Misugaru - Korea's Meal Replacement Drink!
This has to be one of my favorite Korean drinks - it's refreshing, healthy and has a unique, “muddy” texture.
Sounds strange, but that creamy, slightly-muddy texture makes it fun to drink.
Misugaru is a very nutritious powder made from a mix of Korean grains, cereals and beans.
For decades, Koreans have been drinking misugaru as a meal substitute.The eclectic mix of natural grains and beans provides protein, fiber, calcium as well as handful of vitamins and minerals.
It’s a great way to start your mornings - especially if you’re on a diet.
Mixing this grain powder (with milk) does a great job in filling your stomach and curbing your appetite. One cup is enough to make you stop thinking of food.
How is misugaru made?
In Korea, there are local grain roasters that specialize in turning grains into misugaru.
You can bring them your favorite blend of grains, cereals and beans – and they will dehydrate and pulverize it into a powder for a small charge.
Our favorite roastery is a shop from Gwangju called Bangyudang. Their misugaru has become a hit in Korea for its blend of nutritional beans and grains, as well as a balanced flavor.
Their Original Misugaru is a mixture of Barley (64%), Glutinous Brown Rice (18%) and Soybean (18%).
And their Premium Black Misugaru contains: Black Sesame Seeds (20%), Black Bean (20%), Glutinous (Sticky) Brown Rice (20%), Glutinous (Sticky) Black Rice (20%) and Barley (20%)
All of their misugaru contains no sugar, sweetener or other artificial ingredients. It’s up to you how sweet you want to make it.
You can purchase here if you'd like. Or simply visit your local Korean mart for other brands - but double check the labels so it doesn't contain sugar or other sweeteners.
Cooking Notes for Misugaru:
I highly recommend using a measurement spoon when making this for the first time – don’t just eyeball it with a dining spoon.
I want you to taste it how it’s "supposed" to taste. Afterwards, you can fine-tune the ingredient as you please.
Misugaru powder has a tendency to clump.
If you mix it straight into milk or water, you'll see clumps floating on the surface (no matter how vigorously you stir... trust me!)
So I recommend another method: Start by pouring a small amount of milk (or water) into however much misugaru powder you're using. Stir it until the little bit of milk turns the powder into a "muddy" paste.
Then add-in the rest of your milk (or water) and continue to stir. Add a touch of honey or sugar if you'd like.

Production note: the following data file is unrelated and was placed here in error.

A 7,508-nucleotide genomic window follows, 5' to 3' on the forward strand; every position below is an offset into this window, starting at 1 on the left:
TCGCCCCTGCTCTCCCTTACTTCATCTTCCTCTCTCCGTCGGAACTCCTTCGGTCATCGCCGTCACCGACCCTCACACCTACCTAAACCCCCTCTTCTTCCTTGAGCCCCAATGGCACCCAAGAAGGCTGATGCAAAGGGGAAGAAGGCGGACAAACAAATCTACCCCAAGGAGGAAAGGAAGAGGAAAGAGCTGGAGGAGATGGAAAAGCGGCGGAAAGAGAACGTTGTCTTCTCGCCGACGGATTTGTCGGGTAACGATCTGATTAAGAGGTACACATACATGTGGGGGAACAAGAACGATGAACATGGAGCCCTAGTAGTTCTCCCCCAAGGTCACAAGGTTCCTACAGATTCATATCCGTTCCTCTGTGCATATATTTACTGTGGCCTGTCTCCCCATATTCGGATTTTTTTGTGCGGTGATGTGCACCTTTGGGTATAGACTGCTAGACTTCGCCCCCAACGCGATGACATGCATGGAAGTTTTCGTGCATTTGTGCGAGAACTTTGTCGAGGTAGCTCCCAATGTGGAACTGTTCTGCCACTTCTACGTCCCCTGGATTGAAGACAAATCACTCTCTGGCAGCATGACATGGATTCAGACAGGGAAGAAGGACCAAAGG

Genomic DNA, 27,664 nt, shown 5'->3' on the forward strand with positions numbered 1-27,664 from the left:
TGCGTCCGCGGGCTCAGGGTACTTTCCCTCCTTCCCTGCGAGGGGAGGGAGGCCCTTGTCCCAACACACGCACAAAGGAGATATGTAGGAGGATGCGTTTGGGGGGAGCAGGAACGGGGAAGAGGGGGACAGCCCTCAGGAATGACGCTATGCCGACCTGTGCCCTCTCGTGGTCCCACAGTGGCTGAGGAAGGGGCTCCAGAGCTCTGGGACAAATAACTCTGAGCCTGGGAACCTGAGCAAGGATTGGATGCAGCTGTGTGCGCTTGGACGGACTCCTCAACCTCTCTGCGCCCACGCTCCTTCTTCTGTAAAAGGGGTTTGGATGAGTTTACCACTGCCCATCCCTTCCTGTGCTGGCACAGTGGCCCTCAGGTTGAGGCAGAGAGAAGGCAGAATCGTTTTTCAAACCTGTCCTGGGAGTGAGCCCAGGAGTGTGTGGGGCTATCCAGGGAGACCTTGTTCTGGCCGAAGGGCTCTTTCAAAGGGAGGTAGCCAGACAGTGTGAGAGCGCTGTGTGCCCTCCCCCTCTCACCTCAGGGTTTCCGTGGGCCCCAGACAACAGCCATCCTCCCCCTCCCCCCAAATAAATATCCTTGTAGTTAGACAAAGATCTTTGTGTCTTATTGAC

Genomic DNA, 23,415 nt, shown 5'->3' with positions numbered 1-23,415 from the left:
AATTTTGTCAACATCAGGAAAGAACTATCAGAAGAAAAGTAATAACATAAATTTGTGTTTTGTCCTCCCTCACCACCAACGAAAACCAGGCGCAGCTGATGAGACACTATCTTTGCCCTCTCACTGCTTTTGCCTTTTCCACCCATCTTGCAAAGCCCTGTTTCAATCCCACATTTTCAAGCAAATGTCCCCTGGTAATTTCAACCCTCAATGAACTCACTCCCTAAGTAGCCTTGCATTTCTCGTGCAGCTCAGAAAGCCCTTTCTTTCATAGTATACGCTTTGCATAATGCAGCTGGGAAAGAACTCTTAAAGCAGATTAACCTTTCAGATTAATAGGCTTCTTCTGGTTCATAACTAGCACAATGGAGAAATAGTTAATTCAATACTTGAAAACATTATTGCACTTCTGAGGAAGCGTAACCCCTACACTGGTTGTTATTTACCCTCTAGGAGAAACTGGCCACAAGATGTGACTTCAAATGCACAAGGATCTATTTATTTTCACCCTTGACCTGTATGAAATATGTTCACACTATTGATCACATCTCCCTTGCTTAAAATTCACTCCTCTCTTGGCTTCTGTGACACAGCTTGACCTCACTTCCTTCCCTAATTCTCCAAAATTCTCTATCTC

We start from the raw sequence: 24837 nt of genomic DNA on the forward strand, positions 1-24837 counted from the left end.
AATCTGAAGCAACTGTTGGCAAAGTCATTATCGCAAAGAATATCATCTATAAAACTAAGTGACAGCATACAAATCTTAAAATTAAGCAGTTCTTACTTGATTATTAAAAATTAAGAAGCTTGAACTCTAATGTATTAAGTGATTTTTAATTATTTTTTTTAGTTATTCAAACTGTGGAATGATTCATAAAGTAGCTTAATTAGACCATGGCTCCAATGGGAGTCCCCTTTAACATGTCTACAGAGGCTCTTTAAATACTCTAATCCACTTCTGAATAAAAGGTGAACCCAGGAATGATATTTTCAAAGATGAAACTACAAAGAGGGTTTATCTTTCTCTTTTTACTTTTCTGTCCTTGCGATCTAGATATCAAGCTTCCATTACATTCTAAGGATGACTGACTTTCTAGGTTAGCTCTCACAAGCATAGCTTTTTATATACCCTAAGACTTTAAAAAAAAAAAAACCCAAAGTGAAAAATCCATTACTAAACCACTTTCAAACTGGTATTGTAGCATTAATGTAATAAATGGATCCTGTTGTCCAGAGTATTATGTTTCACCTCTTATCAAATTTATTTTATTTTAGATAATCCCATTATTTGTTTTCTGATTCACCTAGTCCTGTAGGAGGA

And you'll end up with a well-mixed drink. Or even easier - use a blender or a shaker bottle.
You can also use misugaru as a topping on Greek Yogurt - alongside fresh fruit and a drizzle of honey
Or use it as a topping for pancakes.
That's it guys - I hope you give misugaru a try. I think you’ll absolutely love it. Tag us on a IG and tell us what you think!
-Daniel out! 🕺
Misugaru with Milk
- 3 Tablespoons of Misugaru
- 1 cup of Milk (250 ml)
- 1.5 Tablespoons of Honey
- Few Ice Cubes
Misugaru with Water
- 4 Tablespoons Misugaru
- 1 cup of Water (250 ml)
- 1.5 Tablespoons of Sugar
- Few Ice Cubes
- Take out a bottle, shaker or a mixing bowl. Place in all of the misugaru powder. Then add in a small amount of the milk (or water) - don't add it all at once. Vigorously stir it - so the mixture turns into a paste. Keep mixing the paste, until there is no clumps.
- Then add in the rest of the milk (or water). Nexts, add in the honey (or sugar).
- Then add a few ice cubes into a glass. Pour the misugaru into the cup and enjoy!
I just ordered all the flavors of Misugaru and I’m so excited to try them. Thank you for the recipe so I know how to make it correctly. I love all of your recipes so I know I’ll love this too. Thank you for all you’re doing. When my mom passed in 2016, I lost the only Korean family, as she was never in contact with any Korean family. So sad. When I visit Korea for the first time, I want to try all of things I’ve seen in your videos. Thank you for bringing Korea into my home again.
In the asian supermarket I just found Rostad soybeans powder. Is it possible to make this drink only with that too?
Thanks for reminding me of this stuff! I remember trying some different mixes when I lived in Seoul, but couldn't remember the name to research it off the top of my head. It's a simple but delicious and wholesome way to start the day.